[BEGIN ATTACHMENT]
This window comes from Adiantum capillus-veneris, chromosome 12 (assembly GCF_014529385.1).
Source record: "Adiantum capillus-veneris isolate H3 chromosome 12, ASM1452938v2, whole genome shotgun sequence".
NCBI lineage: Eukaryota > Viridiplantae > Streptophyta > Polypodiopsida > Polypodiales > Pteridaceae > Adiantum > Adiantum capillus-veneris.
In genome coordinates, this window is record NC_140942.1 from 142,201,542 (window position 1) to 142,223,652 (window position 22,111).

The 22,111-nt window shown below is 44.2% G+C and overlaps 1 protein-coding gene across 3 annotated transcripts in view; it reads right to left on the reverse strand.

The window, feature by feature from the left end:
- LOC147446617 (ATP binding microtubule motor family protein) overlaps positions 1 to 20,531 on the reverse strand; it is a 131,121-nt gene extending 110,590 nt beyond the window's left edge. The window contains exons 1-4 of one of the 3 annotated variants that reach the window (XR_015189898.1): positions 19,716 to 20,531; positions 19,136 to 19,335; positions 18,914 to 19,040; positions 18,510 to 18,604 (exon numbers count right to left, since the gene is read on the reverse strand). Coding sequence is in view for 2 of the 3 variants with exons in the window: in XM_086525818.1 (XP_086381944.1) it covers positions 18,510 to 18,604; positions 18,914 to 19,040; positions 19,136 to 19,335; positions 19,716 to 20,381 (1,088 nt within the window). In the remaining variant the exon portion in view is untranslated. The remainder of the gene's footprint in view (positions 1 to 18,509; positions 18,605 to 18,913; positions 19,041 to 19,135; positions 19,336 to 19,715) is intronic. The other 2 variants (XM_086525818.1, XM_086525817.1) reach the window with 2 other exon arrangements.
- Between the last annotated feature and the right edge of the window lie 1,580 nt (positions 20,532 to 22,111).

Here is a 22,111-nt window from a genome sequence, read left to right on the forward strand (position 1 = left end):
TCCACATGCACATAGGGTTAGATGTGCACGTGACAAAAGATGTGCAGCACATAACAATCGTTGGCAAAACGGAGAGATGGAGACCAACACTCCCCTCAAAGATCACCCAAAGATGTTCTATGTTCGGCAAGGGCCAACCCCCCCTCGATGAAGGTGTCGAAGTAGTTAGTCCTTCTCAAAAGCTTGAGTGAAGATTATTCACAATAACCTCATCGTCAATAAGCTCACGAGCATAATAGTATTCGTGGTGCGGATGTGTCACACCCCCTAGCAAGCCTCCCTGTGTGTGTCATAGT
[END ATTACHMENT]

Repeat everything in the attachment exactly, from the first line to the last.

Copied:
This window comes from Adiantum capillus-veneris, chromosome 12 (assembly GCF_014529385.1).
Source record: "Adiantum capillus-veneris isolate H3 chromosome 12, ASM1452938v2, whole genome shotgun sequence".
NCBI lineage: Eukaryota > Viridiplantae > Streptophyta > Polypodiopsida > Polypodiales > Pteridaceae > Adiantum > Adiantum capillus-veneris.
In genome coordinates, this window is record NC_140942.1 from 142,201,542 (window position 1) to 142,223,652 (window position 22,111).

The 22,111-nt window shown below is 44.2% G+C and overlaps 1 protein-coding gene across 3 annotated transcripts in view; it reads right to left on the reverse strand.

The window, feature by feature from the left end:
- LOC147446617 (ATP binding microtubule motor family protein) overlaps positions 1 to 20,531 on the reverse strand; it is a 131,121-nt gene extending 110,590 nt beyond the window's left edge. The window contains exons 1-4 of one of the 3 annotated variants that reach the window (XR_015189898.1): positions 19,716 to 20,531; positions 19,136 to 19,335; positions 18,914 to 19,040; positions 18,510 to 18,604 (exon numbers count right to left, since the gene is read on the reverse strand). Coding sequence is in view for 2 of the 3 variants with exons in the window: in XM_086525818.1 (XP_086381944.1) it covers positions 18,510 to 18,604; positions 18,914 to 19,040; positions 19,136 to 19,335; positions 19,716 to 20,381 (1,088 nt within the window). In the remaining variant the exon portion in view is untranslated. The remainder of the gene's footprint in view (positions 1 to 18,509; positions 18,605 to 18,913; positions 19,041 to 19,135; positions 19,336 to 19,715) is intronic. The other 2 variants (XM_086525818.1, XM_086525817.1) reach the window with 2 other exon arrangements.
- Between the last annotated feature and the right edge of the window lie 1,580 nt (positions 20,532 to 22,111).

Here is a 22,111-nt window from a genome sequence, read left to right on the forward strand (position 1 = left end):
TCCACATGCACATAGGGTTAGATGTGCACGTGACAAAAGATGTGCAGCACATAACAATCGTTGGCAAAACGGAGAGATGGAGACCAACACTCCCCTCAAAGATCACCCAAAGATGTTCTATGTTCGGCAAGGGCCAACCCCCCCTCGATGAAGGTGTCGAAGTAGTTAGTCCTTCTCAAAAGCTTGAGTGAAGATTATTCACAATAACCTCATCGTCAATAAGCTCACGAGCATAATAGTATTCGTGGTGCGGATGTGTCACACCCCCTAGCAAGCCTCCCTGTGTGTGTCATAGT